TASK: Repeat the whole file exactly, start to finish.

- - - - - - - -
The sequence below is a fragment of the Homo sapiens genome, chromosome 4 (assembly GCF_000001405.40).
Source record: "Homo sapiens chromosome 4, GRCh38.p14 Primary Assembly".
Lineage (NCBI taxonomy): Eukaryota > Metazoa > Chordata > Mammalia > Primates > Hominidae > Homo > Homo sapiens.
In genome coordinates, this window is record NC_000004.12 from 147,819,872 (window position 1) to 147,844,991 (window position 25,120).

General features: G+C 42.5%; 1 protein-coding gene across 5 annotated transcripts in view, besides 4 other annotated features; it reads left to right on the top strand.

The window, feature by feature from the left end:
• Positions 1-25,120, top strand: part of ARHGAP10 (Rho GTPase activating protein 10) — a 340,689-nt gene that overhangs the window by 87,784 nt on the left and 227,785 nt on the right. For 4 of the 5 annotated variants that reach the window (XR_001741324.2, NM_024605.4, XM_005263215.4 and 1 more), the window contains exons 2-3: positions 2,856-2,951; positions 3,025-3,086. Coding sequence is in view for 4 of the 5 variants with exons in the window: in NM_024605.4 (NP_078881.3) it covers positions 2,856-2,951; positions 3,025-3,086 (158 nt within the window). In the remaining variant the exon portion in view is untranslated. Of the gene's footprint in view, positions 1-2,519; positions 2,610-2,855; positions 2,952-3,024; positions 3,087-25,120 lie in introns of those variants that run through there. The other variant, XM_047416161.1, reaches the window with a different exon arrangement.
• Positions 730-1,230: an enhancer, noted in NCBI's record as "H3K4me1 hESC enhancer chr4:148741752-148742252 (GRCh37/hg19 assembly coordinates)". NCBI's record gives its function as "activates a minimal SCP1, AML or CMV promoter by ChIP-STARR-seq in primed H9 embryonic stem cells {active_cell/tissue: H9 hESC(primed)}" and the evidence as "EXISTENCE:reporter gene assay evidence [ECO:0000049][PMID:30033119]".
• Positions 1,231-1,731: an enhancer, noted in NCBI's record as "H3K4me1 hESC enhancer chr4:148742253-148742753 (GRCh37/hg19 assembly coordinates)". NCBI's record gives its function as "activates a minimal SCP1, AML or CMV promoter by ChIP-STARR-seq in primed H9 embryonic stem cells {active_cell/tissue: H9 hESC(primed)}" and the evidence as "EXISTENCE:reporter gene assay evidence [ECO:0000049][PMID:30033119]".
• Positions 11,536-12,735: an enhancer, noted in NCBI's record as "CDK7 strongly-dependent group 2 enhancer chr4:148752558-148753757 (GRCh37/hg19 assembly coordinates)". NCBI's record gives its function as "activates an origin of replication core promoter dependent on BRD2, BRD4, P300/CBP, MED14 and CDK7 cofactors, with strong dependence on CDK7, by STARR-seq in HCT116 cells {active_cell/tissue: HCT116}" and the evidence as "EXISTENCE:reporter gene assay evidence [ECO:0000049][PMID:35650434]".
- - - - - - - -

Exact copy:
The sequence below is a fragment of the Homo sapiens genome, chromosome 4 (assembly GCF_000001405.40).
Source record: "Homo sapiens chromosome 4, GRCh38.p14 Primary Assembly".
Lineage (NCBI taxonomy): Eukaryota > Metazoa > Chordata > Mammalia > Primates > Hominidae > Homo > Homo sapiens.
In genome coordinates, this window is record NC_000004.12 from 147,819,872 (window position 1) to 147,844,991 (window position 25,120).

General features: G+C 42.5%; 1 protein-coding gene across 5 annotated transcripts in view, besides 4 other annotated features; it reads left to right on the top strand.

The window, feature by feature from the left end:
• Positions 1-25,120, top strand: part of ARHGAP10 (Rho GTPase activating protein 10) — a 340,689-nt gene that overhangs the window by 87,784 nt on the left and 227,785 nt on the right. For 4 of the 5 annotated variants that reach the window (XR_001741324.2, NM_024605.4, XM_005263215.4 and 1 more), the window contains exons 2-3: positions 2,856-2,951; positions 3,025-3,086. Coding sequence is in view for 4 of the 5 variants with exons in the window: in NM_024605.4 (NP_078881.3) it covers positions 2,856-2,951; positions 3,025-3,086 (158 nt within the window). In the remaining variant the exon portion in view is untranslated. Of the gene's footprint in view, positions 1-2,519; positions 2,610-2,855; positions 2,952-3,024; positions 3,087-25,120 lie in introns of those variants that run through there. The other variant, XM_047416161.1, reaches the window with a different exon arrangement.
• Positions 730-1,230: an enhancer, noted in NCBI's record as "H3K4me1 hESC enhancer chr4:148741752-148742252 (GRCh37/hg19 assembly coordinates)". NCBI's record gives its function as "activates a minimal SCP1, AML or CMV promoter by ChIP-STARR-seq in primed H9 embryonic stem cells {active_cell/tissue: H9 hESC(primed)}" and the evidence as "EXISTENCE:reporter gene assay evidence [ECO:0000049][PMID:30033119]".
• Positions 1,231-1,731: an enhancer, noted in NCBI's record as "H3K4me1 hESC enhancer chr4:148742253-148742753 (GRCh37/hg19 assembly coordinates)". NCBI's record gives its function as "activates a minimal SCP1, AML or CMV promoter by ChIP-STARR-seq in primed H9 embryonic stem cells {active_cell/tissue: H9 hESC(primed)}" and the evidence as "EXISTENCE:reporter gene assay evidence [ECO:0000049][PMID:30033119]".
• Positions 11,536-12,735: an enhancer, noted in NCBI's record as "CDK7 strongly-dependent group 2 enhancer chr4:148752558-148753757 (GRCh37/hg19 assembly coordinates)". NCBI's record gives its function as "activates an origin of replication core promoter dependent on BRD2, BRD4, P300/CBP, MED14 and CDK7 cofactors, with strong dependence on CDK7, by STARR-seq in HCT116 cells {active_cell/tissue: HCT116}" and the evidence as "EXISTENCE:reporter gene assay evidence [ECO:0000049][PMID:35650434]".